Design Changes and Disaster

Aircraft cockpit

Aircraft cockpit

What they found was that Airbus‘ newer cockpit design makes it harder for pilots to use the feedback mechanisms traditionally available to help them assess and control emergency situations. This made it hard for them to comprehend what was happening to the aircraft as it stalled.

In the past, the pilot had to hold down a control (called a side-stick) to cause the plane to climb or descend. Side-sticks in newer Airbus aircraft can be set to a certain angle and left there. When the less-experienced, and seemingly disoriented, younger pilot pulled the nose of the plane up and left it there, the other pilots were unaware he had done this. They struggled to understand why the plane was climbing until it was too late to recover.

“We still have the engines! What the hell is happening? I don’t understand what’s happening.
– David Robert, Air France Flight 447 Pilot

The side-stick redesign was a popular change because it reduced pilot fatigue and generally did not need to be used when the plane was in auto-pilot. However, in the stressful emergency situation about Flight 447, when the pilots needed to fly the plane manually, it meant that their shared understanding of the flight environment, their distributed cognition, was hindered by the lack of feedback.

Distributed Cognition in the Cockpit

In safety critical applications like a flight deck, it is very important that the design of the interface support the pilots’ shared understanding of the flight environment as well as each others’ intentions and actions, rather than hinder it.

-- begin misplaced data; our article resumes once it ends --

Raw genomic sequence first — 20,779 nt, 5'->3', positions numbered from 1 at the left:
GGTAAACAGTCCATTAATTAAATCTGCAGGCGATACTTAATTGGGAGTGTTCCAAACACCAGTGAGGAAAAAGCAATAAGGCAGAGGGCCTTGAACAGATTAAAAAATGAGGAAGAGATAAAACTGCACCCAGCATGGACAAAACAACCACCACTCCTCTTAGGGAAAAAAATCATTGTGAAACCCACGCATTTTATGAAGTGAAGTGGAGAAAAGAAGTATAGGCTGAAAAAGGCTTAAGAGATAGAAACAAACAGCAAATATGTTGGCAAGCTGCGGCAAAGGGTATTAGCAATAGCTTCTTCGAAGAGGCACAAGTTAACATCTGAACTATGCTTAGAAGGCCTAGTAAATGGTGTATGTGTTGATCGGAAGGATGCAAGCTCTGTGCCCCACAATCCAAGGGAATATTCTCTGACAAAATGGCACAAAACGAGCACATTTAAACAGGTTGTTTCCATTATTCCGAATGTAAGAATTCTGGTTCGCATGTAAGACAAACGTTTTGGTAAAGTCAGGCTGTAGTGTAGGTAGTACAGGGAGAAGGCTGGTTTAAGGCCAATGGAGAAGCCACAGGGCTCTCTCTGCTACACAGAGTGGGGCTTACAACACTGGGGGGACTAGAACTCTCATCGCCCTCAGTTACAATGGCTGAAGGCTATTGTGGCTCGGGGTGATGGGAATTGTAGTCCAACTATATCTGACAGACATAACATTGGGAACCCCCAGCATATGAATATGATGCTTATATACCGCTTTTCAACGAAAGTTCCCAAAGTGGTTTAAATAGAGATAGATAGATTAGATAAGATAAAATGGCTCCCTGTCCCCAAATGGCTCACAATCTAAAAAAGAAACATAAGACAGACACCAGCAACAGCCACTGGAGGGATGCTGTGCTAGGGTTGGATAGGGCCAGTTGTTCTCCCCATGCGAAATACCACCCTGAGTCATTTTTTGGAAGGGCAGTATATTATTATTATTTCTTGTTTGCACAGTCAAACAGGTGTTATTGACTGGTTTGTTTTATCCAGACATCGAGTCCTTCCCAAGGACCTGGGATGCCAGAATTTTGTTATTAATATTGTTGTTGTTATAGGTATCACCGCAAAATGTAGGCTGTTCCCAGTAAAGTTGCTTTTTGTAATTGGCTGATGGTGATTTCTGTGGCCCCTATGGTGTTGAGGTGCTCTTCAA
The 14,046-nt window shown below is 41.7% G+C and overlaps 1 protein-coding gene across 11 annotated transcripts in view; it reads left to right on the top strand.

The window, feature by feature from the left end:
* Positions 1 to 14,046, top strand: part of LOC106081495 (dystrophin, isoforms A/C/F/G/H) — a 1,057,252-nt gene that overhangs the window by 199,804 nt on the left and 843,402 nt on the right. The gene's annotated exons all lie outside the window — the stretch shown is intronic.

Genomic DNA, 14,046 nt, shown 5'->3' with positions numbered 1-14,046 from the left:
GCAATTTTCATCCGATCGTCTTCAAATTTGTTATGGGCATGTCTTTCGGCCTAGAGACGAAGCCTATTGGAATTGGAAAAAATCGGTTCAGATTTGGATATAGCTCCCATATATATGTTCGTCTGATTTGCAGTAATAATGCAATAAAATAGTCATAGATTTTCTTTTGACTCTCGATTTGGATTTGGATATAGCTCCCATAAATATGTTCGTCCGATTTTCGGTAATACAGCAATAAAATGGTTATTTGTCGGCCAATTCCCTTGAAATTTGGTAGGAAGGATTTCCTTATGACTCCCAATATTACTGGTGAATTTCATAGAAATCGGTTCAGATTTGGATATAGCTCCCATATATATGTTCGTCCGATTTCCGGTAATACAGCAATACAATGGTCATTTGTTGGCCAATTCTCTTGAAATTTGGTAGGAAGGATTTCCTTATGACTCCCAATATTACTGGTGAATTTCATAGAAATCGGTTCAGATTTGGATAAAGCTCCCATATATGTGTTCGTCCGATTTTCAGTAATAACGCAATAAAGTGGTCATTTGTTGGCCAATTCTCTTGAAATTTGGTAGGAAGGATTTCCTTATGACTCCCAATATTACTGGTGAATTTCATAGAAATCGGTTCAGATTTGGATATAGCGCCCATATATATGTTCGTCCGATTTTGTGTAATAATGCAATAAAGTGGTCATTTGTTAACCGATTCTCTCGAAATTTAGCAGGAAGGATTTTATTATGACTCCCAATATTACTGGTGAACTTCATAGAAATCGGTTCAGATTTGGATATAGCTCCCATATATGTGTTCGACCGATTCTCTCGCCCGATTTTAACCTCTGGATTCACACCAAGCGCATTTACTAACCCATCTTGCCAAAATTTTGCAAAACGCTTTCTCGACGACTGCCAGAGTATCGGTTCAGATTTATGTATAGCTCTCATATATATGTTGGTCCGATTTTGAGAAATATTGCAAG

Autothrust Throttle

Autothrust Throttle

Another example of the interface hiding feedback from pilots is the design of the auto-thrust feature. Similar to cruise control in a car, the engine thrust is adjusted automatically to keep the plane at a particular speed, however the adjustments are not reflected by the position of the controls. Again, pilots do not have the tangible feedback from the levers that they had in the past.

According to the article, Airbus defends these changes as part of their design philosophy. Boeing, on the other hand, has a busy and cluttered cockpit interface where every control is manual, despite being electronically managed behind the scenes. The manual controls provide a tangible interface, and even move the levers to reflect automatic adjustments.

This story shows us that that even the smallest change in such a safety-critical interface can have disastrous effects. This doesn’t mean that changes can’t be made but that, as engineers, we need to take into consideration the cognitive load our designs place on users, and in this case, on the distributed cognition of the whole scenario.

Human-Computer Interaction in Your Car

Pioneer AppRadio

Pioneer AppRadio

More and more, apps and touchscreens are being incorporated into our car dashboards, and without this sort of analysis, it’s only a matter of time before the accident rate starts rising.

While driving, I much prefer the tactile dash interface that allows me to change radio stations or operate the air conditioning without so much as a glance, to the touchscreen interface on my phone when I change a song or try to answer it.

What about you? Have you felt the cognitive strain of trying to handle newer, more complex interfaces while driving? Do you think design should ever be placed above safety?

The Nightmare of Ubiquitous Chargers

The Future, as seen by the 90s